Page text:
2. Materials and Methods

2.1. Collection of Plant Material

Fresh leaves of Ficus religiosa were collected from local area of Ahmedabad district, Gujarat, India, during July–September. This plant was identified and authenticated by Dr. A. Benniamin, Scientist D, Botanical Survey of India, Pune. Voucher specimens number BSI/WC/Tech./2015/JOB-1 have been kept in Botanical Survey of India, Pune, Maharashtra, India.

2.2. Animals

Adult male Wistar rats, weighing 180–220 g, and albino mice of either sex weighing 25–30 g were used and acclimatized to laboratory condition for one week. All animals were housed in well-ventilated polypropylene cages at 12 : 12 h light/dark schedule at °C and 55–65% RH. The rats were fed with commercial pelleted rats chow and water ad libitum as a standard diet. Institutional Animal Ethics Committee approved the experimental protocol in accordance with the Committee for the Purpose of Control and Supervision of Experiments on Animals (CPCSEA).

2.3. Preparation of Leaf Extract

The leaves were collected and dried in shade and ground. Coarsely powdered plant material (1000 g) was weighed and extracted with 5 lit of solvents like petroleum ether (60–80°C), ethyl acetate, and ethanol by successive extraction in a Soxhlet apparatus for 72 h. After each extraction, the solvent was distilled off and concentrated extract was transferred to previously weighed petri dish and evaporated to dryness at room temperature (45–50°C) to obtain dried extracts. The dried extract was weighed and the percentage yield of the extracts was calculated as follows:The yield of petroleum ether, ethyl acetate, and ethanol extract was 18.2, 10.6, and 26.8% (w/w), respectively.

2.4. Preliminary Phytochemical Studies

Preliminary qualitative phytochemical screening was done for the presence of different group of chemicals, that is, alkaloids, flavonoids, saponins, tannins, sterols, carbohydrates, and glycosides, as described by Harborne [18].

2.4.1. Test for Tannins and Phenols

5 mL of extract was added to 2 mL of 5% of alcoholic FeCl3 solution. Blue-Black precipitate indicated the presence of tannins and phenols.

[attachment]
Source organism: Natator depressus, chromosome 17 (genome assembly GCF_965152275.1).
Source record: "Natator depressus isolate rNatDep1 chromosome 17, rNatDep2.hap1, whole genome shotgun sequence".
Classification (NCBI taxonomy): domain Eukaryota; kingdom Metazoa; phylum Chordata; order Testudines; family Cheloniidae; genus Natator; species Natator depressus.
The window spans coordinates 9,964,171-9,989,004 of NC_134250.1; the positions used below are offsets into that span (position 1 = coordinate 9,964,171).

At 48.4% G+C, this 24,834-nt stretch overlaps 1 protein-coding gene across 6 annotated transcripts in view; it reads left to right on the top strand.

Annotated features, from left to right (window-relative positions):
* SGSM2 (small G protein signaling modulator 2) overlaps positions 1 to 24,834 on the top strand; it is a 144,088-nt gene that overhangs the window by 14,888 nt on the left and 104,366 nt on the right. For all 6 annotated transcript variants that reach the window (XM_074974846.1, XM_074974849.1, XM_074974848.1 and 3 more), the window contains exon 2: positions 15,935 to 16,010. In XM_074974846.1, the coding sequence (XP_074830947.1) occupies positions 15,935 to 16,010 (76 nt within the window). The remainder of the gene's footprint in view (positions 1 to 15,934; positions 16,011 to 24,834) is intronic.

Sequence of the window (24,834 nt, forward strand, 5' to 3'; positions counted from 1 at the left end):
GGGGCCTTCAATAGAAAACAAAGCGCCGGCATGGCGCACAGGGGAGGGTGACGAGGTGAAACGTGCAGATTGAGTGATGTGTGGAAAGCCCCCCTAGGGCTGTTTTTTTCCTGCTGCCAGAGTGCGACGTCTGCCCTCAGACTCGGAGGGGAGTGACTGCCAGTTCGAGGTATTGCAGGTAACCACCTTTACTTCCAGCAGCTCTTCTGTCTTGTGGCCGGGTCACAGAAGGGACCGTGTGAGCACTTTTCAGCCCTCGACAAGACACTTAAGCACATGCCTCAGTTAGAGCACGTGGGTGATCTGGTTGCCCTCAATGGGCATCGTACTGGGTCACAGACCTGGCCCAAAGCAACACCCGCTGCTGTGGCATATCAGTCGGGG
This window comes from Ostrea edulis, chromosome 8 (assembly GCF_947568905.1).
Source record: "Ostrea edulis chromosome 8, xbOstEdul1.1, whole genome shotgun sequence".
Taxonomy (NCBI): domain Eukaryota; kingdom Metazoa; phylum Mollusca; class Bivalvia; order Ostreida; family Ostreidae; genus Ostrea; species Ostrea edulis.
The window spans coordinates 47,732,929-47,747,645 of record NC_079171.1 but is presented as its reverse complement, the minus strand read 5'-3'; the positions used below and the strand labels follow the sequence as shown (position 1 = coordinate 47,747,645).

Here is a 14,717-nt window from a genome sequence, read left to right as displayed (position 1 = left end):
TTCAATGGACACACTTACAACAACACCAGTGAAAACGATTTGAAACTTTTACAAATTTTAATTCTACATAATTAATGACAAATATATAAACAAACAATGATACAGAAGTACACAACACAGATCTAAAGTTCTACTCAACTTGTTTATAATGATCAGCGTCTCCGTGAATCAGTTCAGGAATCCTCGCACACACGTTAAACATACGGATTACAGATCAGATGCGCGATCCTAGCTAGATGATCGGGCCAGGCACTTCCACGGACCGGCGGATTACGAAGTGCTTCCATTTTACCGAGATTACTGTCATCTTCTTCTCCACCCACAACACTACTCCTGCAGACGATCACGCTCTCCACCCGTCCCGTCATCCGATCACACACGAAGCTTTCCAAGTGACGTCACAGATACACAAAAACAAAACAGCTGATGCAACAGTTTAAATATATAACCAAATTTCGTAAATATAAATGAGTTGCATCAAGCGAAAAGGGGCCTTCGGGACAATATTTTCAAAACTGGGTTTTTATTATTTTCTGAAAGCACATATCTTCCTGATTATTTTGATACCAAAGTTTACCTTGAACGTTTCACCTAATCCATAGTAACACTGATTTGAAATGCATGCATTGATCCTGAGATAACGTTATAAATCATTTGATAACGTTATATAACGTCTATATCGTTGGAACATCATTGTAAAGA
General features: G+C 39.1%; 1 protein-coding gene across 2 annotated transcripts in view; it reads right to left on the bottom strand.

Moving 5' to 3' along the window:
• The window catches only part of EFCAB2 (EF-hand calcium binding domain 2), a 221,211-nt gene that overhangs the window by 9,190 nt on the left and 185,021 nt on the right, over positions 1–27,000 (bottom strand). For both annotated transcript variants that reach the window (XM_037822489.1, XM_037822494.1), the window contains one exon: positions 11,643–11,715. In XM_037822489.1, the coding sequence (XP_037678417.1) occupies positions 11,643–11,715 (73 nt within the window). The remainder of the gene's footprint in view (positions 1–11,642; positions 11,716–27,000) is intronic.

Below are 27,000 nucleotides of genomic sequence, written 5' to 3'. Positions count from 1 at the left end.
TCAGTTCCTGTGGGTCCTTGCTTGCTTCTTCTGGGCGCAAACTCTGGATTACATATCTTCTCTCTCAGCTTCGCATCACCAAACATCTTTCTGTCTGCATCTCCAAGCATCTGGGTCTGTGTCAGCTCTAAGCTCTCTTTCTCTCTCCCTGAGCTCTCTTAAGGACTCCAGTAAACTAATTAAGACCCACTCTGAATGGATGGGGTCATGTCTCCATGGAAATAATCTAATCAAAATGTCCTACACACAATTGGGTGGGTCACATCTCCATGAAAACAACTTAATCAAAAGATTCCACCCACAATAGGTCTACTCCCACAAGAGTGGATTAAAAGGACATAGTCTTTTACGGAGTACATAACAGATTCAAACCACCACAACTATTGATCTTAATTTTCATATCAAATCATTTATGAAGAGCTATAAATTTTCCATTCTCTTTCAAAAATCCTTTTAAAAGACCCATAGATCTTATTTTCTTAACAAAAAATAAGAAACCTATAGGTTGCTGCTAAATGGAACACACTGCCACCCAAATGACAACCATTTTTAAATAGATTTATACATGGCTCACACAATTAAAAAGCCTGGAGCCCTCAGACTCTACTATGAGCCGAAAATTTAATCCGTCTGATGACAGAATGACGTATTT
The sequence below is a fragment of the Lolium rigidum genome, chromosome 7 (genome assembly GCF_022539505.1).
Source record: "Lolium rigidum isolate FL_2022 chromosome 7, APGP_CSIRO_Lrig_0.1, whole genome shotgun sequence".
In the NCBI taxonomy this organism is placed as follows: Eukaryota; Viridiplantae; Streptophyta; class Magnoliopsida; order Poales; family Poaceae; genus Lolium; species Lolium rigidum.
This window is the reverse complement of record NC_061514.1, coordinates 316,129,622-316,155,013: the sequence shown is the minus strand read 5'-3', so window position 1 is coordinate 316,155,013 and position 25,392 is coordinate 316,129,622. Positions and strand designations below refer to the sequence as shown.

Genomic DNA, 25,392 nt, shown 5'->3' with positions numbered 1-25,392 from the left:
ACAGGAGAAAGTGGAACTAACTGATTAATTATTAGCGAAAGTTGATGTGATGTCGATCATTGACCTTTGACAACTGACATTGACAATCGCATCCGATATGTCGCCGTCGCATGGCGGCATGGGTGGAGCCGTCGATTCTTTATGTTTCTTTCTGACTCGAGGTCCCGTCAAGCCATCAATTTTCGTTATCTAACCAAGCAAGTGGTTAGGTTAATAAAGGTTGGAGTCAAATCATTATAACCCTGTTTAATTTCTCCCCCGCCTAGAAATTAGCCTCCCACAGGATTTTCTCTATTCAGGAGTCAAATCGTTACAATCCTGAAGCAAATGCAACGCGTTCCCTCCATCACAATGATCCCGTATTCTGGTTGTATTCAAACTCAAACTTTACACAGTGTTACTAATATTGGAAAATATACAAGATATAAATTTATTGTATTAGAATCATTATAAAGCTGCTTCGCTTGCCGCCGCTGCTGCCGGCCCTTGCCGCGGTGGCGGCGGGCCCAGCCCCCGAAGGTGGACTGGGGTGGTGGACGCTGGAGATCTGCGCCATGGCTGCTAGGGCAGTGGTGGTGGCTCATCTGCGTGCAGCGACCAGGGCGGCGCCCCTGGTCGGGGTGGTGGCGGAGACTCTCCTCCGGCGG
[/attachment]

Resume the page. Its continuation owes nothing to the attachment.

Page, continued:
2.4.2. Test for Alkaloids

To the dry extract (10–20 mg), dilute hydrochloric acid (1-2 mL) was added, shaken well, and filtered. With filtrate, the following tests were performed.

(1) Mayer’s Test. To 2-3 mL of filtrate, 2-3 drops of Mayer’s reagent were added. Appearance of precipitate indicated presence of alkaloids.

(2) Wagner’s Test. To 2-3 mL of filtrate, Wagner’s (3–5 drops) reagent was added. Appearance of reddish-brown precipitate indicated presence of alkaloids.

(3) Hager’s Test. To 2-3 mL of filtrate, 4-5 drops of Hager’s reagent were added. Appearance of yellow precipitate indicated presence of alkaloids.

(4) Dragendorff’s Test. To 2-3 mL of filtrate, 4-5 drops of Dragendorff’s reagent were added. Appearance of orange-brown precipitate indicated presence of alkaloids.

2.4.3. Test for Saponins

About 1 g of dried powdered sample was boiled with 10 mL distilled water. Frothing persistence indicated the presence of saponins.

2.4.4. Test for Terpenoids

5 mL of extract was mixed with 2 mL of chloroform and few drops of concentrated H2SO4 were carefully added to form a layer. Red ring indicated that the terpenoids are present.

2.4.5. Test for Steroids (Liebermann-Burchard Reaction)

5 mL of extract was mixed with 10 mL CHCl3 and 1 mL acetic anhydride and few drops of concentrated H2SO4 were added. Green ring indicated the presence of steroids.

2.4.6. Test for Flavonoids (Shinoda Test)

To dry extract (10–20 mg), 5 mL of ethanol (95%), 2-3 drops of hydrochloric acid, and 0.5 g magnesium turnings were added. Change of color of solution to pink indicated presence of flavonoids.

2.4.7. Test for Carbohydrates (Molisch’s Test)

Few drops (2-3) of α-naphthol solution in alcohol were added to 2-3 mL of solution of extract and shaken for few minutes and then 0.5 mL of conc. sulfuric acid was added from the side of test tube. The formation of violet ring at the junction of two solutions indicated presence of carbohydrates.

2.4.8. Test for Glycosides

(1) Legal’s Test. To the extract, 1 mL of pyridine and 1 mL of sodium nitroprusside were added. Change in color to pink or red indicated presence of cardiac glycosides.

(2) Keller-Kiliani Test. Glacial acetic acid (3–5 drops), one drop of 5% ferric chloride, and concentrated sulfuric acid was added to the test tube containing 2 mL of solution of extract. Appearance of reddish-brown color at the junction of two layers and bluish green in the upper layer indicated presence of cardiac glycosides.